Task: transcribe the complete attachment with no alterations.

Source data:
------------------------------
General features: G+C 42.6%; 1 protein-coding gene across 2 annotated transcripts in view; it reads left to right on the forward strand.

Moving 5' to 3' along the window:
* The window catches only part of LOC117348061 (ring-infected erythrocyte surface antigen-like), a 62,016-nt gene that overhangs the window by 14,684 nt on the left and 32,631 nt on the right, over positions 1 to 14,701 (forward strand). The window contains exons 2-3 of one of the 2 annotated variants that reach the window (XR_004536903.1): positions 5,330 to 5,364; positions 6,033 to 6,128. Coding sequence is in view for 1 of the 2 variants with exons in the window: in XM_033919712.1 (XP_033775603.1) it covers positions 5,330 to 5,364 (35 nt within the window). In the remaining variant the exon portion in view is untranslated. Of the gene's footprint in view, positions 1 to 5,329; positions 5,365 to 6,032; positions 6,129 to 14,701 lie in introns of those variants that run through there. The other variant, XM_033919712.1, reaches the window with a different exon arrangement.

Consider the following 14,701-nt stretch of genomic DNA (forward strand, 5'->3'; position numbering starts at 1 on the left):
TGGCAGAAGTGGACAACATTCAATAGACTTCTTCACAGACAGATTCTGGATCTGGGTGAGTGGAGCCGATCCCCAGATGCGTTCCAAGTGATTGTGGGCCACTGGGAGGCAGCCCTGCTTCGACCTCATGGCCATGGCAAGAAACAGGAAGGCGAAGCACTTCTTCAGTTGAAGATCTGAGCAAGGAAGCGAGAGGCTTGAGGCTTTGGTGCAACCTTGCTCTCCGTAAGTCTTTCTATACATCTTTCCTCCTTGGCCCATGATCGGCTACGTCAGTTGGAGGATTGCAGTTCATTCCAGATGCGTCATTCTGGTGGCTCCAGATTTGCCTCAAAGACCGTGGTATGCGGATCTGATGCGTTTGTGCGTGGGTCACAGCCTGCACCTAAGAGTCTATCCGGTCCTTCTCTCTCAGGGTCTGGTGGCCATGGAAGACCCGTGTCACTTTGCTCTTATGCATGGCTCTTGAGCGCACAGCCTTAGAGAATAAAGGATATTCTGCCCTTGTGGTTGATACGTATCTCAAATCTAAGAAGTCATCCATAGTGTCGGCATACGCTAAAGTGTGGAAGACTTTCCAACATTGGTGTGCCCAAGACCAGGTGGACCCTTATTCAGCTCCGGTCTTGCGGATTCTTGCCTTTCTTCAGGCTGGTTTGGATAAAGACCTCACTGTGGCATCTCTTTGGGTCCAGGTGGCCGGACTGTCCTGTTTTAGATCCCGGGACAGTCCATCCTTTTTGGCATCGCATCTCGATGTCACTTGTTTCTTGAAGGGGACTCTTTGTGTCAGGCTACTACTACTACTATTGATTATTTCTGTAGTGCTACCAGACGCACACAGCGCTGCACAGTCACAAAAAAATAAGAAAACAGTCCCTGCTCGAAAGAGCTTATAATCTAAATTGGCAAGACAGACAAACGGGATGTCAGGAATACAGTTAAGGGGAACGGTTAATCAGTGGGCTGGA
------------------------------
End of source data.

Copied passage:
General features: G+C 42.6%; 1 protein-coding gene across 2 annotated transcripts in view; it reads left to right on the forward strand.

Moving 5' to 3' along the window:
* The window catches only part of LOC117348061 (ring-infected erythrocyte surface antigen-like), a 62,016-nt gene that overhangs the window by 14,684 nt on the left and 32,631 nt on the right, over positions 1 to 14,701 (forward strand). The window contains exons 2-3 of one of the 2 annotated variants that reach the window (XR_004536903.1): positions 5,330 to 5,364; positions 6,033 to 6,128. Coding sequence is in view for 1 of the 2 variants with exons in the window: in XM_033919712.1 (XP_033775603.1) it covers positions 5,330 to 5,364 (35 nt within the window). In the remaining variant the exon portion in view is untranslated. Of the gene's footprint in view, positions 1 to 5,329; positions 5,365 to 6,032; positions 6,129 to 14,701 lie in introns of those variants that run through there. The other variant, XM_033919712.1, reaches the window with a different exon arrangement.

Consider the following 14,701-nt stretch of genomic DNA (forward strand, 5'->3'; position numbering starts at 1 on the left):
TGGCAGAAGTGGACAACATTCAATAGACTTCTTCACAGACAGATTCTGGATCTGGGTGAGTGGAGCCGATCCCCAGATGCGTTCCAAGTGATTGTGGGCCACTGGGAGGCAGCCCTGCTTCGACCTCATGGCCATGGCAAGAAACAGGAAGGCGAAGCACTTCTTCAGTTGAAGATCTGAGCAAGGAAGCGAGAGGCTTGAGGCTTTGGTGCAACCTTGCTCTCCGTAAGTCTTTCTATACATCTTTCCTCCTTGGCCCATGATCGGCTACGTCAGTTGGAGGATTGCAGTTCATTCCAGATGCGTCATTCTGGTGGCTCCAGATTTGCCTCAAAGACCGTGGTATGCGGATCTGATGCGTTTGTGCGTGGGTCACAGCCTGCACCTAAGAGTCTATCCGGTCCTTCTCTCTCAGGGTCTGGTGGCCATGGAAGACCCGTGTCACTTTGCTCTTATGCATGGCTCTTGAGCGCACAGCCTTAGAGAATAAAGGATATTCTGCCCTTGTGGTTGATACGTATCTCAAATCTAAGAAGTCATCCATAGTGTCGGCATACGCTAAAGTGTGGAAGACTTTCCAACATTGGTGTGCCCAAGACCAGGTGGACCCTTATTCAGCTCCGGTCTTGCGGATTCTTGCCTTTCTTCAGGCTGGTTTGGATAAAGACCTCACTGTGGCATCTCTTTGGGTCCAGGTGGCCGGACTGTCCTGTTTTAGATCCCGGGACAGTCCATCCTTTTTGGCATCGCATCTCGATGTCACTTGTTTCTTGAAGGGGACTCTTTGTGTCAGGCTACTACTACTACTATTGATTATTTCTGTAGTGCTACCAGACGCACACAGCGCTGCACAGTCACAAAAAAATAAGAAAACAGTCCCTGCTCGAAAGAGCTTATAATCTAAATTGGCAAGACAGACAAACGGGATGTCAGGAATACAGTTAAGGGGAACGGTTAATCAGTGGGCTGGA